For Families with Dogs and Kids, Empathy, Management, and Communication are Key

When you’re a parent to human children and a beloved pet, it’s all about relationships. Although time is a hot commodity for busy parents, a focus on building trusting kid-canine relationships throughout the different stages of child (and pup) development is a worthwhile investment for all involved. 

Empathy – Your Dog’s Point of View

If you’re wondering how living with babies or toddlers can impact the family pooch, it helps to take a step back and look at things from your dog’s point of view. Some general canine behaviors include jumping to greet, having an abundant amount of energy (especially when they haven’t had opportunities to burn off the excess), wanting attention (having their needs met), and preferring to be around people rather than alone. It’s our responsibility to provide proper outlets for our fur friends to meet their physical, mental, emotional, and social doggy needs. 

All in the family…remember, your inquisitive canine is part of your growing family, and just like the human family members, Fido is having new experiences, and being asked to adjust too. In an unfamiliar situation, your dog may need time to observe from a distance at first. Allow your inquisitive canine to take it all in; avoid scolding dogs when they are being curious; and avoid forcing interactions or activities pups might not want to participate in — yet.

As always, the goal is to preserve and strengthen the human-canine bond. So for instance, if your dog is overly excited or jumping, with baby in the carrier, refrain from punishing or correcting your dog. Instead redirect and request an alternate, rewardable behavior and/or take the preventative route and manage the environment. 

Management – Environmental Protection

Happily, many resources, programs and services devoted to families with dogs and babies or toddlers are just a click away. For instance, the Family Paws website provides resources and support for parents, caregivers, and pet professionals.

Here are some practical safety tips for child-canine interactions from Family Paws:

  • All kids-and-dog activities must be supervised at all times by an adult.
  • You are responsible for the safety of you, your baby, your dog, and anyone coming into contact with your dog.
  • Never ever tie your dog to your child’s stroller.

And a bonus tip that I’ve found helpful – if your dog has more of a shark mouth when taking treats, you can have children toss the yummy morsels on the floor, or the parents can deliver the goodies, while possibly teaching their dog to take treats gently.

Also, while safety is essential, keep in mind that management is different from banishment. Sequestering an inquisitive canine to his own area is an understandable temptation. However, it’s best to avoid a situation I like to call the “Cinderella Syndrome” — tossing him in the dungeon with nothing to do. For those times you’d like family pups to enjoy a little “me time” in their safe areas, providing enrichment, such as interactive food toys and chew bones, or arranging a scavenger hunt by hiding pieces of kibble and a few treats, are fun options for mental and physical activities.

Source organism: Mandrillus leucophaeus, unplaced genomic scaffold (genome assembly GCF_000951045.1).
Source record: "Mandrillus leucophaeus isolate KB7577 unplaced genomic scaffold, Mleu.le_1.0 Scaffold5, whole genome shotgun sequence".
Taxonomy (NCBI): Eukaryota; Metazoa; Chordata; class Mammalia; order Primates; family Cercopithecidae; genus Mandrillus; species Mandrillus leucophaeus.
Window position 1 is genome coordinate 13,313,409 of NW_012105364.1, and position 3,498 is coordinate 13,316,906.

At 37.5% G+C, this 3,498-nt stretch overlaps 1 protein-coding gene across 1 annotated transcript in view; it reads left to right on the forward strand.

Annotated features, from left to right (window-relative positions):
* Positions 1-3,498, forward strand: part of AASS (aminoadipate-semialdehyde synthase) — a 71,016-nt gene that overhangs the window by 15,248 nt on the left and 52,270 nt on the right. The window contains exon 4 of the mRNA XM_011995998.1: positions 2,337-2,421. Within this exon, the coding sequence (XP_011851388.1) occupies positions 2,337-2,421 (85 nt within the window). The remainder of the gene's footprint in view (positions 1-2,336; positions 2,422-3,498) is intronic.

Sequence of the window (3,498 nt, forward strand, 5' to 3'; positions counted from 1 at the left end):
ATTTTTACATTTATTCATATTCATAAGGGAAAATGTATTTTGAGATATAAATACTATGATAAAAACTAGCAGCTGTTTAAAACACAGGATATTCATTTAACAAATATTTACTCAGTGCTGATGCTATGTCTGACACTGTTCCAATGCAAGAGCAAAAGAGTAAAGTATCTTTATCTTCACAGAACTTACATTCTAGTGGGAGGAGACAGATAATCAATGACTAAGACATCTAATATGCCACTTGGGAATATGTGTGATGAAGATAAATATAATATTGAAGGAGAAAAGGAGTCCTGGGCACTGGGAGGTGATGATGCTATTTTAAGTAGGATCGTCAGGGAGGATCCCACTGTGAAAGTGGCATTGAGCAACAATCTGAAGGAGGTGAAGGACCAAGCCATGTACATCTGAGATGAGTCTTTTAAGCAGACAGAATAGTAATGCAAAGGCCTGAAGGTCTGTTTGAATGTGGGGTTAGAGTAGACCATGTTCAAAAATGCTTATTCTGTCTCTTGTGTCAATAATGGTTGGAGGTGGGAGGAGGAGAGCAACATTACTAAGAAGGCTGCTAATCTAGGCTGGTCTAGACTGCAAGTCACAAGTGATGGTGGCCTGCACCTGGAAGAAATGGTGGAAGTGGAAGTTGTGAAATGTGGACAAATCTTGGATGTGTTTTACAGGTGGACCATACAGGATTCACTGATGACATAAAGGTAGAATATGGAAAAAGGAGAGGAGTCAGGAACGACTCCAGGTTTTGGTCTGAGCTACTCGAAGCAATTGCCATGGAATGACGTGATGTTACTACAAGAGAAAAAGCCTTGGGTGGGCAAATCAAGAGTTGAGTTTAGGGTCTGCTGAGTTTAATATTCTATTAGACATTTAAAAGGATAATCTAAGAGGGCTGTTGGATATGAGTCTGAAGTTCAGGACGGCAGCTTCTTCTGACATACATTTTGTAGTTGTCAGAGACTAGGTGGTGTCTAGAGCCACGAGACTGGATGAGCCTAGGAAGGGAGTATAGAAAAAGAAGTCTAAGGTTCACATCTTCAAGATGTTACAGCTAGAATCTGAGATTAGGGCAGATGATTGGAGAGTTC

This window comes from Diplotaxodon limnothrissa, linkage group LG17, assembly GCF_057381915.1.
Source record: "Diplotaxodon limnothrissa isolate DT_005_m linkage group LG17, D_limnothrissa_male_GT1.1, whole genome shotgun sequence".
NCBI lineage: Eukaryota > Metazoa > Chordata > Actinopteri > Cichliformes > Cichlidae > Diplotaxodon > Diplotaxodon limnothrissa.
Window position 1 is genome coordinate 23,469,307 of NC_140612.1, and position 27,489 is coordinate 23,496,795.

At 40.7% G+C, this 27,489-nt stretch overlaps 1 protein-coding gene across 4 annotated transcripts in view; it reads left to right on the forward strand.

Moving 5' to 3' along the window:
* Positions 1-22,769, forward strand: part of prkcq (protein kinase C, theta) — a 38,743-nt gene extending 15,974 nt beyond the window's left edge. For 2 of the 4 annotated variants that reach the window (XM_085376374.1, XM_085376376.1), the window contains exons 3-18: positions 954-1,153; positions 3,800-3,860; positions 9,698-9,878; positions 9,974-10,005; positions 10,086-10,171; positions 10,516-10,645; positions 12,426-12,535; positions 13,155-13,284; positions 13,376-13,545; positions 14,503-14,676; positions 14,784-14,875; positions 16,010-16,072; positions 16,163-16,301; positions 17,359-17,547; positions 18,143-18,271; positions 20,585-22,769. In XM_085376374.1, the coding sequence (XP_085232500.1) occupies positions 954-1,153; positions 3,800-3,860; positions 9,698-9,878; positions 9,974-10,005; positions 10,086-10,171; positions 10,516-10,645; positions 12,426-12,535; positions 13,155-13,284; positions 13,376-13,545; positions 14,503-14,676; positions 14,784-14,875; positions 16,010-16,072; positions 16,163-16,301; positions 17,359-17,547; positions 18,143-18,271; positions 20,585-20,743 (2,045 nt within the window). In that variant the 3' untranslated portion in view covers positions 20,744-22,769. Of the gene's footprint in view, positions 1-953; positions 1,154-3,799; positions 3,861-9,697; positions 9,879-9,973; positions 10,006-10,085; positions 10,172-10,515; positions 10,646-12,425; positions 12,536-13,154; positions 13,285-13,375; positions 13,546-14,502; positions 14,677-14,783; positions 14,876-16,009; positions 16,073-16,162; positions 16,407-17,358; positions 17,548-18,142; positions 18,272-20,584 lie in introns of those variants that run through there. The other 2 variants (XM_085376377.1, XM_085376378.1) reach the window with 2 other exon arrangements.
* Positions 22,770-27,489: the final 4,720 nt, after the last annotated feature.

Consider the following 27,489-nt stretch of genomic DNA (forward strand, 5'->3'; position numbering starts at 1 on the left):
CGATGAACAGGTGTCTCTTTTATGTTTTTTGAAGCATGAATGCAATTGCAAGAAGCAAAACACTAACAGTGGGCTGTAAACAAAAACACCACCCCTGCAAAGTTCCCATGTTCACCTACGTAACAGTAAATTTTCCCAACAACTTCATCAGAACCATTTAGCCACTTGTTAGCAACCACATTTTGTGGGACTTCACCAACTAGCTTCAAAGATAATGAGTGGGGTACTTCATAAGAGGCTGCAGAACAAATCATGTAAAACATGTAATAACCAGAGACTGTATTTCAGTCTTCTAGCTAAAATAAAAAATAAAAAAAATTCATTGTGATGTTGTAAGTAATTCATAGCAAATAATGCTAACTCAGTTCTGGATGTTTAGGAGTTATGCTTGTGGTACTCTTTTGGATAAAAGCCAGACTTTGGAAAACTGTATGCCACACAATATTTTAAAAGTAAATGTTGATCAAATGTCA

If and when your inquisitive canine does want to interact with a young child, include your pup in a safe way. Consider bonding activities that safely engage the whole family. For example, walking with your dog while pushing the stroller might be relaxing when planned out and prepared for (depending on the dog and the outing). While out and about, for the safety of dogs and the public, help your pet feel safe and relaxed; watch for any signs of discomfort or conflict, and if they are noted, try to improve the situation for your pup by addressing his or her needs.

If you have any questions or concerns about your dog’s behavior with your children or you’re looking for more kid-and-dog-safe bonding activities, be sure to speak with an expert educated in child/dog dynamics, such as a Family Paws Parent Educator.

Communication – Teaching Kids and Dogs

A mindful and empathetic approach to teaching both children and dogs is key to navigating life with dogs and little ones. Children are very good at mimicking what their parents do, so make sure you are modeling the behaviors you want your children to follow, such as: how to behave around dogs, the need to respect the dog, and how to read your pet’s body language.

It is equally important to take the time to lovingly communicate with your inquisitive canine exactly what it is you want and expect from him. Even training just a few basic behaviors, along with some management of the environment, can help make the picture much clearer for the family pup. Just be pawsitve that all family members use humane, force-free training methods to ensure a safe, strong, sustainable bond with the family dog that is based on love and trust.

Thank you for being an inquisitive parent!

The Inquisitive Canine was founded by Santa Barbara certified canine behavior consultant and certified professional dog trainer Joan Hunter Mayer. Joan and her team are devoted to offering humane, pawsitive, practical solutions that work for the challenges dogs and their humans face in everyday life. Joan offers coaching both in-person and online. If you are feeling inquisitive and have dog training questions, we invite you to contact The Inquisitive Canine for A Pawsitive Approach for Positive Results ™.


Written by Joan the Dog Coach

Joan Hunter Mayer is a certified canine behavior consultant and certified professional dog trainer who founded "The Inquisitive Canine." More information can be found at

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